Step 2: Add a woman’s herbal. In this issue, we discuss soy, black cohosh, red clover, hops, and lignans, and how they work.
Step 3: Get some progesterone, and maybe DHEA. See “Hormones At The Health Food Store”.
Step 4: If your brain’s not working the way it used to, try some “smart pills.” My thoughts get slippery whenever I’m under stress. I use ginkgo biloba and a brain food formula containing phosphatidyl serine. Perhaps because my brain is used to receiving this food, I often have results within a few hours.
Step 5: Last resort, find a doctor who will prescribe natural hormones for you.
Don’t Forget to Exercise
Exercise is one of the most important things you can do for yourself. Both aerobic and weight work are recommended. Yoga is good too. Exercise helps to maintain bone integrity, helps you to feel good about yourself (because of the endorphins and because you’re doing it), helps to allay hot flashes, keeps you strong so you can do the things you like, gives you energy, keeps your joints supple, helps to get the toxins out of your system, and increases the probability of a good night’s sleep. In addition, exercise deflects stress.
Incidentally, findings published in JAMA in 2007 indicate that fitness – regardless of weight – is the single strongest predictor of mortality risk. Drop your unhealthy habits, focus on exercise, and forget about some fictional ideal weight.
Speaking of ideal weight (see exercise above), weight gain is the single most complained about symptom of menopause. (Hot flashes are in second place.) What is happening? At least two biological events. 1) When we menstruate, our bodies burn an additional 300 calories a day during ovulation, 10-14 days per month This equals to 3000-4200 calories or about a pound a month. Unless one compensates with a reduction of calories or burning an extra 150 calories daily throughout the month, then a weight gain of at least 12 pounds per year is inevitable.
2) Pamela M. Smith RD (Take Charge of the Change) reports that “losing our figures” is nature’s way of compensating for lowered estrogen levels. As soon as our fat cells detect a slightly lower estrogen level, they start to produce estrogen for us. They do this by increasing their size, number, and ability to store fat. Our tummy cells grow the most because they are better at producing estrogen. In a University of Pittsburgh study, women with the largest fat cells produced 40 percent more estrogen than those with the smallest fat cells. The body wants to gain about a pound and a half of fat yearly through the perimenopausal years – at least twelve pounds. And, it doesn’t want to lose the weight. It’s a bummer – and a relief to know what’s happening.
FYI: A final hormone connection is with depression. Estrogen boosts the production of serotonin, the feel good neurotransmitter, in the brain. Thus, bodies with less estrogen have less serotonin. The result is mood changes, restless sleep, and anxiety. Try St. John’s wort and/or 5HTP.
Hormones In The Health Food Store
Three useful hormones are available in natural products stores: DHEA, progesterone, and melatonin. DHEA is a hormone secreted by the adrenal gland, the sex glands, and the brain. Decline in production is related to aging. DHEA has been shown to improve mood, neurological functions, immune function, energy, feelings of well-being, and the maintenance of both bone and muscle mass. In women, DHEA often converts to testosterone, making it possible to raise testosterone levels using DHEA supplementation. Uzzi Reiss, MD, emphasizes that most women tolerate only 10 to 15 mg of DHEA daily, while 10 percent don’t tolerate even 5 mg. (www.UzziReissmd.com) See his book, Natural Hormone Balance for Women: Look Younger, Feel Stronger, and Live Life with Exuberance by Uzzi Reiss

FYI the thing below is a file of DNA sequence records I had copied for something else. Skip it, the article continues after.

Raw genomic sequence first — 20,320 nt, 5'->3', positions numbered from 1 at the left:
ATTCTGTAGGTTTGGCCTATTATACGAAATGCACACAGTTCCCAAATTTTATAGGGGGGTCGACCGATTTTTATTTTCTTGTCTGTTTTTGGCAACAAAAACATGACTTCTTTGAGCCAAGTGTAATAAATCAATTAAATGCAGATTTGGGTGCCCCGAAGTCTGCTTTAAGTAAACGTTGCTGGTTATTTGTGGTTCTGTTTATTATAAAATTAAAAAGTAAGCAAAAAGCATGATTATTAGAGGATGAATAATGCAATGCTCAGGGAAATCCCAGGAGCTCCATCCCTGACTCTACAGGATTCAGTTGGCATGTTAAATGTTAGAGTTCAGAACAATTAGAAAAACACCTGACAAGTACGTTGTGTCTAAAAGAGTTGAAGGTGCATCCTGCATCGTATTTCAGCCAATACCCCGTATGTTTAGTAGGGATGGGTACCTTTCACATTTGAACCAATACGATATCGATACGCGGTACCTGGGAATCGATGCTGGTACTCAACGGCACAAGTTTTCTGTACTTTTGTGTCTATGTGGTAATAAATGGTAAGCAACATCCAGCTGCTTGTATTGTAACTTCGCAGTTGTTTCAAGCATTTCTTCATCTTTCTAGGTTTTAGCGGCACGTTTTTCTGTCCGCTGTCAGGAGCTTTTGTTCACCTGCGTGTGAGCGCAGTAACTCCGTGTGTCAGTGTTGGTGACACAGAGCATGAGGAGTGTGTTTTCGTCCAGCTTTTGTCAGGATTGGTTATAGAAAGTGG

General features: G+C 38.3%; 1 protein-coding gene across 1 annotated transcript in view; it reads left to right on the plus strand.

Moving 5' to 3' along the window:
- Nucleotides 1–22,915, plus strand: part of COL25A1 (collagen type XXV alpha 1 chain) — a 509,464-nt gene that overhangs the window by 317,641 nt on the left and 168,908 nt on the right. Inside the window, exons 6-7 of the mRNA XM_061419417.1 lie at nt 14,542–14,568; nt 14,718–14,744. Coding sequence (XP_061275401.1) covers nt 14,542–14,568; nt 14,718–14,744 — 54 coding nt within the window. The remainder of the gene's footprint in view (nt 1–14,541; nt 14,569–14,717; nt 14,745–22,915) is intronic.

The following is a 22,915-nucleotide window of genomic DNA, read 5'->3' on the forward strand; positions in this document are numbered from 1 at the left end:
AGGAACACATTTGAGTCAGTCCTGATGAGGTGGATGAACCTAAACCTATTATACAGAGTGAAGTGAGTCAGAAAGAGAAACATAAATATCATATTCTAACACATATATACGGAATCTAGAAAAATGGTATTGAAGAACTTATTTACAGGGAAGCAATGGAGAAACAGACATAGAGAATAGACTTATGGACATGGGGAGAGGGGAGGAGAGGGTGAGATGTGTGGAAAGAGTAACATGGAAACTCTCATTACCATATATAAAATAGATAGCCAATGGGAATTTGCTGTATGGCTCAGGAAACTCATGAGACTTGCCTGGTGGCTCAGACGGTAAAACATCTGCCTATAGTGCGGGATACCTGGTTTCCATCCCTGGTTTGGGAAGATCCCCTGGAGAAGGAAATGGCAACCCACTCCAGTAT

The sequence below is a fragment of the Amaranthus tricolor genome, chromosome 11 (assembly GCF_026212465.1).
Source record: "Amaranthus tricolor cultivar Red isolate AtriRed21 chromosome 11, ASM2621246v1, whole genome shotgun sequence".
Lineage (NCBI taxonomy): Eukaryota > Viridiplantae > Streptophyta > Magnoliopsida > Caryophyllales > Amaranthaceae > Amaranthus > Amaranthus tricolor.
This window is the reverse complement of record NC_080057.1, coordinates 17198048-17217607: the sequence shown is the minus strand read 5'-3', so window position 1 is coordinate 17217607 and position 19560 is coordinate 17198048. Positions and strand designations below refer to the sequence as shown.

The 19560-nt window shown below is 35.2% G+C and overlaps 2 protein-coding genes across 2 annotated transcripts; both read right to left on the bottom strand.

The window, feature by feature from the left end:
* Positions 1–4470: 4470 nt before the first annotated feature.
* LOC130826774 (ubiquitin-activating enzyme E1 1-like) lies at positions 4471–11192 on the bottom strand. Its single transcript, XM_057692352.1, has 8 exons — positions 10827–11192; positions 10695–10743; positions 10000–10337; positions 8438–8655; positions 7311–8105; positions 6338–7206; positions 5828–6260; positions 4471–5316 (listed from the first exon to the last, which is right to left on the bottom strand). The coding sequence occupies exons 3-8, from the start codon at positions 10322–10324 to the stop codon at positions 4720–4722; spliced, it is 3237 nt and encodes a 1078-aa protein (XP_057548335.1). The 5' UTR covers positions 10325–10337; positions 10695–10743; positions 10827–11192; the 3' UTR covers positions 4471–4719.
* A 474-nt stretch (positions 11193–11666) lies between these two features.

As noted, at menopause, the body no longer makes progesterone. Many women find that taking it completely knocks out their symptoms. Oral progesterone is only available by prescription. However, the skin is a fine hormone receptor and there are several quality progesterone creams available. Look for one that contains more than 400 mg per ounce of cream.
Christine Northrope, MD, suggests 1/4 to 1/2 tsp massaged into the skin 1-2 times daily. She writes, “There is virtually no danger of overdose, and many women use the equivalent of 400 mg per week.” Keep in mind that wild yam does not contain progesterone and your body does not convert wild yam extract into progesterone.
FYI: Many books, articles, and studies use the word “progesterone” when the actual substance used was a progestin. Progestins are dangerous. Several studies have shown that heart attacks induced in monkeys taking progestins (such as Provera) would have been lethal without immediate drug intervention. Bioidentical progesterone is the only substance that should be used for replacement purposes. Not only is it far superior for symptom relief, it has virtually no unwanted side effects.
Melatonin is a sleep-inducing hormone that has been shown to have a healthy effect on the female body. It is worth a try if you are having problems sleeping. (I’ve solved those finally with progesterone.)
Estrogen From The Earth
Since ancient times, women have used herbs to ease their passage. These herbs work because they deliver phytoestrogens, plant estrogens, into the body. Here we talk about those with the most science behind them and the best reputations for delivering results: soy, black cohosh, and red clover.2 We introduce the herb hops (Humulus lupulus L), currently recognized as the most potent phytoestrogen source known. We also write briefly about lignans.
2 Supplements of the soy isoflavone genistein put a stop to my hot flashes while a German black cohosh product helped with skin thinning and vaginal drying.
Phytoestrogens have a weak estrogenic effect, and exert only a fraction of the strength of true estrogen. (Estimates vary from 1/100to to 1/1000th strength.) During menopause, these weak estrogens help alleviate symptoms stemming from too little estrogen by binding with estrogen receptors. It has long been known that plant estrogens can help maintain healthy bones, heart, and blood vessel linings. They may also be protective against cancer.